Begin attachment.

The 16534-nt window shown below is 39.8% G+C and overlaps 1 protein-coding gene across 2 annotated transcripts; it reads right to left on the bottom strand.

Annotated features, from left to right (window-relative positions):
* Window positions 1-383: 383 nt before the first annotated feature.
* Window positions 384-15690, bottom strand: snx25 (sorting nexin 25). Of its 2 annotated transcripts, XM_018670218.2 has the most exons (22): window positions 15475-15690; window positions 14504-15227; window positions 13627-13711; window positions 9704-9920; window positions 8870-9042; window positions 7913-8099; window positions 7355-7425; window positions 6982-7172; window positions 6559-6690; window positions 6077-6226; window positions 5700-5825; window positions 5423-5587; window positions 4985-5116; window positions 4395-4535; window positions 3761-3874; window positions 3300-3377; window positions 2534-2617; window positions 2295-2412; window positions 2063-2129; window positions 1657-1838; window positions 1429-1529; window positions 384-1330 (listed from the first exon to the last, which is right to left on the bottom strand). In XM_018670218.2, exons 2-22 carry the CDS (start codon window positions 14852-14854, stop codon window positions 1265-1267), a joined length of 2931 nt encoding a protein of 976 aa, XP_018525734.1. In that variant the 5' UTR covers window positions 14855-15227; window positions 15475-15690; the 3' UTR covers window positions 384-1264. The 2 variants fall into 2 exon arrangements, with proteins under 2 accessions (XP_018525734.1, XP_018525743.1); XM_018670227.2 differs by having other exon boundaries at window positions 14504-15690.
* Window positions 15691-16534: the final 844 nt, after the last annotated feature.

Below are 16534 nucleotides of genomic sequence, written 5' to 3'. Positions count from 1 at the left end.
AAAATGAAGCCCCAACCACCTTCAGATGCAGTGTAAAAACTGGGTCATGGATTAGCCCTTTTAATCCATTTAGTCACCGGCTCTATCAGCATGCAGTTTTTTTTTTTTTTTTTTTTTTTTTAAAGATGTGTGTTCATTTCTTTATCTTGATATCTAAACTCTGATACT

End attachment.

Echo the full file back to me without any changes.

The 16534-nt window shown below is 39.8% G+C and overlaps 1 protein-coding gene across 2 annotated transcripts; it reads right to left on the bottom strand.

Annotated features, from left to right (window-relative positions):
* Window positions 1-383: 383 nt before the first annotated feature.
* Window positions 384-15690, bottom strand: snx25 (sorting nexin 25). Of its 2 annotated transcripts, XM_018670218.2 has the most exons (22): window positions 15475-15690; window positions 14504-15227; window positions 13627-13711; window positions 9704-9920; window positions 8870-9042; window positions 7913-8099; window positions 7355-7425; window positions 6982-7172; window positions 6559-6690; window positions 6077-6226; window positions 5700-5825; window positions 5423-5587; window positions 4985-5116; window positions 4395-4535; window positions 3761-3874; window positions 3300-3377; window positions 2534-2617; window positions 2295-2412; window positions 2063-2129; window positions 1657-1838; window positions 1429-1529; window positions 384-1330 (listed from the first exon to the last, which is right to left on the bottom strand). In XM_018670218.2, exons 2-22 carry the CDS (start codon window positions 14852-14854, stop codon window positions 1265-1267), a joined length of 2931 nt encoding a protein of 976 aa, XP_018525734.1. In that variant the 5' UTR covers window positions 14855-15227; window positions 15475-15690; the 3' UTR covers window positions 384-1264. The 2 variants fall into 2 exon arrangements, with proteins under 2 accessions (XP_018525734.1, XP_018525743.1); XM_018670227.2 differs by having other exon boundaries at window positions 14504-15690.
* Window positions 15691-16534: the final 844 nt, after the last annotated feature.

Below are 16534 nucleotides of genomic sequence, written 5' to 3'. Positions count from 1 at the left end.
AAAATGAAGCCCCAACCACCTTCAGATGCAGTGTAAAAACTGGGTCATGGATTAGCCCTTTTAATCCATTTAGTCACCGGCTCTATCAGCATGCAGTTTTTTTTTTTTTTTTTTTTTTTTTAAAGATGTGTGTTCATTTCTTTATCTTGATATCTAAACTCTGATACT